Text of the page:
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of assaults against adult victims -- pose no particular danger to the population the policy aims to protect and are fully capable of contributing positively to rest home communities. [Note 14] See Cleveland Bd. of Educ. v. LaFleur, supra at 645-646. In light of the further encroachment on the plaintiff's liberty and property interests imposed by the statute that places limitations on where he may reside, which is further heightened by his circumstances, the plaintiff must have an opportunity to establish that he poses minimal risk to the community the statute was intended to protect and, if removed from the rest home, will likely become homeless and expose himself to significant harm. Cf. Doe, Sex Offender Registry Bd. No. 8725 v. Sex Offender Registry Bd., supra.

The defendants assert that the sex offender registration law already provides for individualized hearings in the context of classification. See G. L. c. 6, § 178L; 803 Code Mass. Regs. § 1.40(9)(c) (2002). Classification and reclassification procedures, however, are designed to assess the risk of reoffense and degree of dangerousness posed to the public for the purposes of determining whether and how the public should be informed about individual sex offenders. See G. L. c. 6, § 178K (1). Classification hearings balance sex offenders' liberty and privacy interests implicated by the acts of registration and dissemination of information about them, against the need for the public to have information about dangerous sex offenders in order to protect vulnerable populations. See Coe v. Sex Offender Registry Bd., 442 Mass. 250 , 257-259, 261 (2004); Doe v. Attorney Gen., 426 Mass. 136 , 143 (1997). The plaintiff's classification hearings did not adequately address the heightened liberty and property interests implicated by § 178K (2) (e).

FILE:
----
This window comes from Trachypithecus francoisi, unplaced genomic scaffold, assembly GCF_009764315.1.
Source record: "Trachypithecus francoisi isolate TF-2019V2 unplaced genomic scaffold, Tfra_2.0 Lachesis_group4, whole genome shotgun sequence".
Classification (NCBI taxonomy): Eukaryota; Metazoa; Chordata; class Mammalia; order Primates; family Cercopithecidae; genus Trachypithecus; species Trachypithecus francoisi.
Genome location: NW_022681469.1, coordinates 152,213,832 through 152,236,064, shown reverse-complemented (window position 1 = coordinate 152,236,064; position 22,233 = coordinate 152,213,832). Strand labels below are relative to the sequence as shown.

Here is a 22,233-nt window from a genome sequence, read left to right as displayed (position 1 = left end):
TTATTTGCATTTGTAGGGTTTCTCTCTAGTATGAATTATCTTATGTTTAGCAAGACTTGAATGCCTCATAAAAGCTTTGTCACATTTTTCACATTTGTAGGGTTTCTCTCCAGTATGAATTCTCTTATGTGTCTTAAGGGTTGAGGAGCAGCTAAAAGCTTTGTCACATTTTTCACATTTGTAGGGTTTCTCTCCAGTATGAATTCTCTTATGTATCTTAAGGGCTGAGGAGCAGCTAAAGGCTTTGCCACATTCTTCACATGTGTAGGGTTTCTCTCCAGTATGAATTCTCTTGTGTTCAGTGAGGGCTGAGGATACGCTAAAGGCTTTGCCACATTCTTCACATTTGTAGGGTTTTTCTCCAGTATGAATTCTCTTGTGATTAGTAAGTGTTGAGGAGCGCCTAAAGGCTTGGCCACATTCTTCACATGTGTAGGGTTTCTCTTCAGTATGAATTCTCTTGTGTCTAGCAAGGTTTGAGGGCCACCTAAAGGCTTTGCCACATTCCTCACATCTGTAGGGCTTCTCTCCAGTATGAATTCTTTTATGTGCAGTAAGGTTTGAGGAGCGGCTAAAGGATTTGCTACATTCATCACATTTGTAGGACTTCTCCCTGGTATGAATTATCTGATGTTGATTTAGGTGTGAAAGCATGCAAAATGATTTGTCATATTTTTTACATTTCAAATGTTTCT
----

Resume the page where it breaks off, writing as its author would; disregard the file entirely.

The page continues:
3. Conclusion. In order to protect his liberty and property interests in continued residence in the rest home -- to which

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he was admitted and where he chooses to live -- the plaintiff is entitled to a meaningful opportunity to be heard before § 178K (2) (e) may be enforced against him. [Note 15] Because the statute does not provide for, or permit, such an individualized determination, as applied to the plaintiff it violates due process of law under the Fourteenth Amendment to the United States Constitution and arts. 10 and 12 of the Massachusetts Declaration of Rights. The matter is remanded to the county court where a declaration shall enter stating that, as applied to the plaintiff, G. L. c. 6, § 178K (2) (e), does not comport with the due process clause of the Fourteenth Amendment and arts. 10 and 12, and cannot be enforced against him.

So ordered.


[Note 1] A pseudonym.

[Note 2] The Attorney General and the sex offender registry board (board).

[Note 3] While this case was under advisement, the plaintiff notified the court through counsel that due to his deteriorating health, he has been transferred out of the rest home and into a hospital. We exercise our discretion to reach the merits of the plaintiff's appeal regardless whether the matter may currently be moot, because the issues are significant and have been fully briefed and it is in the public interest to do so. See Commonwealth v. Cory, 454 Mass. 559 , 560 n.3 (2009). We present the facts as set forth in the record.

[Note 4] The plaintiff has filed a complaint for judicial review in the Superior Court challenging the board's determination. That review of his classification is pending; we do not address it in this decision.

[Note 5] We cannot agree with the defendants' suggestion that because the Commonwealth has not, to date, initiated criminal proceedings against anyone, including the plaintiff, under the statute, we need not decide the constitutionality of the statute as applied to him. By the continued threat of prosecution, a figurative sword of Damocles hangs over the defendant; it forces him either to leave the rest home or to live in constant fear of prosecution and punishment.

[Note 6] The defendants argue that because the factual record in the case is not fully developed, it was not properly reported under Mass. R. Civ. P. 64, as amended, 423 Mass. 1403 (1996). We do not agree. Rule 64 (a) provides that "a single justice of the Supreme Judicial Court may at any time reserve any question of law for consideration by the full court, and shall report so much of the case as is necessary for understanding the question reserved." By its express terms, the rule gives a single justice broad authority to reserve and report a case. That authority is not contingent on the status of the factual record. We conclude that the single justice acted within his authority.